life according to me

life according to me

Choosing to Listen

Choosing to Listen

Remember the movie Jerry McGuire?  Remember the part where Rene Zellweger said, “You had me at hello...”

I watched Obama’s 30 minute spot yesterday evening.  I watched it twice, listening hard for something I hadn’t heard or didn’t know.  Listening with someone else’s ears — perhaps someone who won’t listen, just to try and imagine what they might hear.

Later, I listened to the talking heads banter back and forth about whether it was too much, or too soon, or too expensive.  At some point, a screen caption on CNN questioned whether the Democrats were buying the election and I shook my head.  They’re so foolish.

 

He had me at the wheat waving in the wind.

I guess that makes me a willing participant, because if I heard him correctly, he’d like us to be a part of what this country can become once again.  And since I’ve never known any of my strongly felt opinions to sit quietly while others, stumbling over their illogical fears and deep-seated issues with stereotypes, feel comfortable expressing theirs, anxiety in their voices, panic in their eyes.

It’s not rational, that behavior, and I wonder what it must feel like to be so entrenched in one’s beliefs that there’s no possibility of change.

I think ultimately, that attitude is what forced me out of my profession.  The idea of being surrounded by people who have no vision, who can only think of possibilities that fit inside a tiny box in the corner labeled, “My Life,” and seem to fear not knowing what lies around the next corner exhaust me.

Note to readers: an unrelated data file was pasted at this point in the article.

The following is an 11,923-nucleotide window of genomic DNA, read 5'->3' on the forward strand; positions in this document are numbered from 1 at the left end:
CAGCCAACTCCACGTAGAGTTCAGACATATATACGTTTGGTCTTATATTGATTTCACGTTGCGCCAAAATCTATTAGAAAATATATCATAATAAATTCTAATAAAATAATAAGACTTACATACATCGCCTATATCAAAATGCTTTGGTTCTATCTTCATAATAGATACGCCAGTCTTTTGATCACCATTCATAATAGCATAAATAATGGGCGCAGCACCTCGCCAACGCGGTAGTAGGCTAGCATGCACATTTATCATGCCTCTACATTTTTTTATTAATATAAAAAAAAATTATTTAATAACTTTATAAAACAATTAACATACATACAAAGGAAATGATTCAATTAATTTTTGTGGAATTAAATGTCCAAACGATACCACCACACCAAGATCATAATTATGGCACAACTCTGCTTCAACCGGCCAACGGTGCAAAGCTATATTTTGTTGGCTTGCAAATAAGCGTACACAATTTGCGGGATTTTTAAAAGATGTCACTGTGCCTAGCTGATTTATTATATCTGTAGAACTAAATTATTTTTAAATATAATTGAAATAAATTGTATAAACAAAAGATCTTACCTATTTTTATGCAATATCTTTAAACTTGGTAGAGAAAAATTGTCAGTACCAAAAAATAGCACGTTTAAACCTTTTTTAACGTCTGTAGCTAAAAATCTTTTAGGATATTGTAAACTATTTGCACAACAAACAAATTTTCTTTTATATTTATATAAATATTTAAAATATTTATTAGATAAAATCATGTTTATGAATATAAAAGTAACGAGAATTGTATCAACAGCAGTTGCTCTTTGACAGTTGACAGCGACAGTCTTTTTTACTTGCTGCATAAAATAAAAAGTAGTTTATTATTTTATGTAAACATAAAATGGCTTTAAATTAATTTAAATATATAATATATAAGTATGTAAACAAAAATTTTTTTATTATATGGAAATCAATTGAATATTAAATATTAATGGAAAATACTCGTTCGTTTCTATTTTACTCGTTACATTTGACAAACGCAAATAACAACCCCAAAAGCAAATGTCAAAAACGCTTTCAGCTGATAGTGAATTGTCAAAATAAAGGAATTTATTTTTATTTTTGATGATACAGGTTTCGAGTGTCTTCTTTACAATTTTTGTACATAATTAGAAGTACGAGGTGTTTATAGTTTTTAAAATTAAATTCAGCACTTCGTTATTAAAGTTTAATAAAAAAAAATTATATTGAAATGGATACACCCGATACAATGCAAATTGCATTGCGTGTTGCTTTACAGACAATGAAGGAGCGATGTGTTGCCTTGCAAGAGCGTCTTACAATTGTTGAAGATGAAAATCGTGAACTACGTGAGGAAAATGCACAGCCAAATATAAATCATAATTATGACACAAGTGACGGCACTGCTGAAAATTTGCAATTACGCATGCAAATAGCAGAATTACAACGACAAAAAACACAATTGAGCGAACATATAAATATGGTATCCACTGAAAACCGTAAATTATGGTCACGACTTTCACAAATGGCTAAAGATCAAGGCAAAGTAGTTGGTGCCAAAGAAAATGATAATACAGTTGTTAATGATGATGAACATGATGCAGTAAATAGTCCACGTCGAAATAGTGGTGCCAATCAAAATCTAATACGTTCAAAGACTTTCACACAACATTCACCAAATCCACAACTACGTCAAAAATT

I used to have the energy to argue with them, but I just don’t any more.

 

I just want to wallow in the wonder of possibility and hope that we all have something amazing ahead of us.  Something that will slowly peel the layers off the onion-like fear mongers I hear booing in response to their candidates’ empty comments.

But I will continue to worry about people who insist upon making others’ life choices their own business, and work hard to push others to see as they do — that the world isn’t as diverse as it actually is, and that not everyone should have the same opportunities they’ve had in life — some of which weren’t necessarily earned.

Can you choose your parents?  Your country of birth, your gender, your…

No.

But I can choose to keep my mind open and allow that to help form my opinions, even when I don’t care for those I’m trying to understand.

 



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